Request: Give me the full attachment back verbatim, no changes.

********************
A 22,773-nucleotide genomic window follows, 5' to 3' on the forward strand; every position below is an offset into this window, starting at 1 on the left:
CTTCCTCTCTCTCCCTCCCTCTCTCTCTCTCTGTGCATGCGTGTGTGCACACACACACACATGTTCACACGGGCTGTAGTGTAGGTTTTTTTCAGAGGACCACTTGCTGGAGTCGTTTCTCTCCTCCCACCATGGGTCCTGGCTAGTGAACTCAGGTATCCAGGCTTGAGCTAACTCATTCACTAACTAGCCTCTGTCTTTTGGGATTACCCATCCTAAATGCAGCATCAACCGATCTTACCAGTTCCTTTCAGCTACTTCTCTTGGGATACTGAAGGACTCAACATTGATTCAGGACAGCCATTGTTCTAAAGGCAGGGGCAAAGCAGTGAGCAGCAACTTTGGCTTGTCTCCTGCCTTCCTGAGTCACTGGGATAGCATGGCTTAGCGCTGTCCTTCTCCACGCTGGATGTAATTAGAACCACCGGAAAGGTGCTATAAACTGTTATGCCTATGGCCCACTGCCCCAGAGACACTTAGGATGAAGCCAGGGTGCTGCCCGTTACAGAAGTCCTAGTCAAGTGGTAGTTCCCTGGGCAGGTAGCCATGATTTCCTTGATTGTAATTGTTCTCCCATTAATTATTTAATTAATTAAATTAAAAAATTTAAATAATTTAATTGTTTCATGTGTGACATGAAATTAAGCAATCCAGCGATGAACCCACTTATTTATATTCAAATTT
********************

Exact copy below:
A 22,773-nucleotide genomic window follows, 5' to 3' on the forward strand; every position below is an offset into this window, starting at 1 on the left:
CTTCCTCTCTCTCCCTCCCTCTCTCTCTCTCTGTGCATGCGTGTGTGCACACACACACACATGTTCACACGGGCTGTAGTGTAGGTTTTTTTCAGAGGACCACTTGCTGGAGTCGTTTCTCTCCTCCCACCATGGGTCCTGGCTAGTGAACTCAGGTATCCAGGCTTGAGCTAACTCATTCACTAACTAGCCTCTGTCTTTTGGGATTACCCATCCTAAATGCAGCATCAACCGATCTTACCAGTTCCTTTCAGCTACTTCTCTTGGGATACTGAAGGACTCAACATTGATTCAGGACAGCCATTGTTCTAAAGGCAGGGGCAAAGCAGTGAGCAGCAACTTTGGCTTGTCTCCTGCCTTCCTGAGTCACTGGGATAGCATGGCTTAGCGCTGTCCTTCTCCACGCTGGATGTAATTAGAACCACCGGAAAGGTGCTATAAACTGTTATGCCTATGGCCCACTGCCCCAGAGACACTTAGGATGAAGCCAGGGTGCTGCCCGTTACAGAAGTCCTAGTCAAGTGGTAGTTCCCTGGGCAGGTAGCCATGATTTCCTTGATTGTAATTGTTCTCCCATTAATTATTTAATTAATTAAATTAAAAAATTTAAATAATTTAATTGTTTCATGTGTGACATGAAATTAAGCAATCCAGCGATGAACCCACTTATTTATATTCAAATTT